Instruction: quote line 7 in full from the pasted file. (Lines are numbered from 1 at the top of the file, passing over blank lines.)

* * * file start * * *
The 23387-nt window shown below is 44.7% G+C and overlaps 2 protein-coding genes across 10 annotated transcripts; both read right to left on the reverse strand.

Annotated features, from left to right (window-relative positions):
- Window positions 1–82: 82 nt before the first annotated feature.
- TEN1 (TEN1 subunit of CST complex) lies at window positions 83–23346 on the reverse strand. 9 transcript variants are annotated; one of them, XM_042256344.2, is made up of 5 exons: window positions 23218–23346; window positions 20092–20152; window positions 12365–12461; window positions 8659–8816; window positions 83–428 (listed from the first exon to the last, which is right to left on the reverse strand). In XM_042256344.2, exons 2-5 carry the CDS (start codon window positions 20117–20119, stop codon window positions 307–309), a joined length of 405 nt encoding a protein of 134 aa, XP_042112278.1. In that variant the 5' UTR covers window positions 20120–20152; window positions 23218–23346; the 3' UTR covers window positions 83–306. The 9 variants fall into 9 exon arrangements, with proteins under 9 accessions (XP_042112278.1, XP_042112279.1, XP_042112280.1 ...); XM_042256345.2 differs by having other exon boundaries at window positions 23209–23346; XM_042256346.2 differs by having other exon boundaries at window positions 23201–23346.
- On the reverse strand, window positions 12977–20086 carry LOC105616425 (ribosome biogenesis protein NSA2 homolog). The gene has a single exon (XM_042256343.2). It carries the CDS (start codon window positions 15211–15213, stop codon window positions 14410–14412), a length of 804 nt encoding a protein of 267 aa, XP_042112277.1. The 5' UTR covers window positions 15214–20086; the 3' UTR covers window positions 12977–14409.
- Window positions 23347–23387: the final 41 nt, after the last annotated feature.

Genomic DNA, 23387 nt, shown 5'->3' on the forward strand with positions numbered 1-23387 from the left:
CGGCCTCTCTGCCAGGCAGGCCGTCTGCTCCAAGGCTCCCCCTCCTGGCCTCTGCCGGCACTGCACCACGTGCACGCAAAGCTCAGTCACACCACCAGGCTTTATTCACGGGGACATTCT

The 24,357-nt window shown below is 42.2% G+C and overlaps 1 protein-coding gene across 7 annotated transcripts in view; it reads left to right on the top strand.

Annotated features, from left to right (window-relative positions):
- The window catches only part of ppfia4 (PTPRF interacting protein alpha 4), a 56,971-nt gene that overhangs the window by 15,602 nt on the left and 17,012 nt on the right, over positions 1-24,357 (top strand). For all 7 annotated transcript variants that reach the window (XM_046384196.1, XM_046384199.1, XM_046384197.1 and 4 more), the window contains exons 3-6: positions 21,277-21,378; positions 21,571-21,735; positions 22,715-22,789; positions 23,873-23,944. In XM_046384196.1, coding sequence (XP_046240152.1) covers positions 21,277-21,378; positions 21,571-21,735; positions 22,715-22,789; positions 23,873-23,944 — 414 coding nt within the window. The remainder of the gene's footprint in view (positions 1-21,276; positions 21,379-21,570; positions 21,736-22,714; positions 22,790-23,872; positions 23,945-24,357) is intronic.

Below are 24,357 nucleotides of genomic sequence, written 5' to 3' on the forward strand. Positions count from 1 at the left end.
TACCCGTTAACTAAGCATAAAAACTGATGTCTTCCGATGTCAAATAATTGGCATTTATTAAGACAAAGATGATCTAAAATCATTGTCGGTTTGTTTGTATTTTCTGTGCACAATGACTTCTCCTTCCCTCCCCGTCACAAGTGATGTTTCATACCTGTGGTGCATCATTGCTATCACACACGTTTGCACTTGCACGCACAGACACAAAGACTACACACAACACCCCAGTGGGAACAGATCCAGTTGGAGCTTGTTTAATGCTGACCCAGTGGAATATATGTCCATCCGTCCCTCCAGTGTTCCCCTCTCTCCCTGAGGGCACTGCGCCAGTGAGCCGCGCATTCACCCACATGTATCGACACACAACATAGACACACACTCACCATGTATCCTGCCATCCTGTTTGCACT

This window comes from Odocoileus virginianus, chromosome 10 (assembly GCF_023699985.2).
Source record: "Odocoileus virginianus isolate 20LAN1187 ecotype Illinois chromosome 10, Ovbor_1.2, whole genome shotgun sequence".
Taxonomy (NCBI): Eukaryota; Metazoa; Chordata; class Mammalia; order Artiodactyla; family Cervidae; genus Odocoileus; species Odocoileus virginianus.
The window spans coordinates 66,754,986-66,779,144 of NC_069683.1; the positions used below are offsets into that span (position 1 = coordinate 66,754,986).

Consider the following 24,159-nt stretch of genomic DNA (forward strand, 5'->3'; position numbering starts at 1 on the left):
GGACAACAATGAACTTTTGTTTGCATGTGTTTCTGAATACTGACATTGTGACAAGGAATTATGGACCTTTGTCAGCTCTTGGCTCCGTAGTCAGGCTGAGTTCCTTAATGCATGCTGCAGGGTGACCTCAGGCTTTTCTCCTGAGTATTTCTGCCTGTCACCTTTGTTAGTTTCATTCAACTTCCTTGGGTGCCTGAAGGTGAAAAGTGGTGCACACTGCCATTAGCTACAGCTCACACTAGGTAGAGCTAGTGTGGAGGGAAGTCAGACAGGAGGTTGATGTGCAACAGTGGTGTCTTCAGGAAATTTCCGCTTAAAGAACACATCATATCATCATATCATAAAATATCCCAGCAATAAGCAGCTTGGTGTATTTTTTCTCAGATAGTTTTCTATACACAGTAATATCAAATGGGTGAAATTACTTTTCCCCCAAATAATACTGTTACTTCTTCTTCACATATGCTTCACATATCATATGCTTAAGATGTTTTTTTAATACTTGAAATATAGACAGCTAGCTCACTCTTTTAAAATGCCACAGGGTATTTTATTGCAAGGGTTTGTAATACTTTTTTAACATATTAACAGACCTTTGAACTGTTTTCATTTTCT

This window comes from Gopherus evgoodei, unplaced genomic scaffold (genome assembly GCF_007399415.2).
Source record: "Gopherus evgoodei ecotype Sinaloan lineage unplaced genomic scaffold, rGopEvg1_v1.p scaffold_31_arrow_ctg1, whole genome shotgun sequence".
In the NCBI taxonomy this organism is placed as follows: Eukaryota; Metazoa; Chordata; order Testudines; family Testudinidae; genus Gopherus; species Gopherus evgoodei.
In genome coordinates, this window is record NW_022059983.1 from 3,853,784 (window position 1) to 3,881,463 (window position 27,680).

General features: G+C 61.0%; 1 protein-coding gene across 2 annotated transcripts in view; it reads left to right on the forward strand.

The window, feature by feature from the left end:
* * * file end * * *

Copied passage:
Genomic DNA, 23387 nt, shown 5'->3' on the forward strand with positions numbered 1-23387 from the left: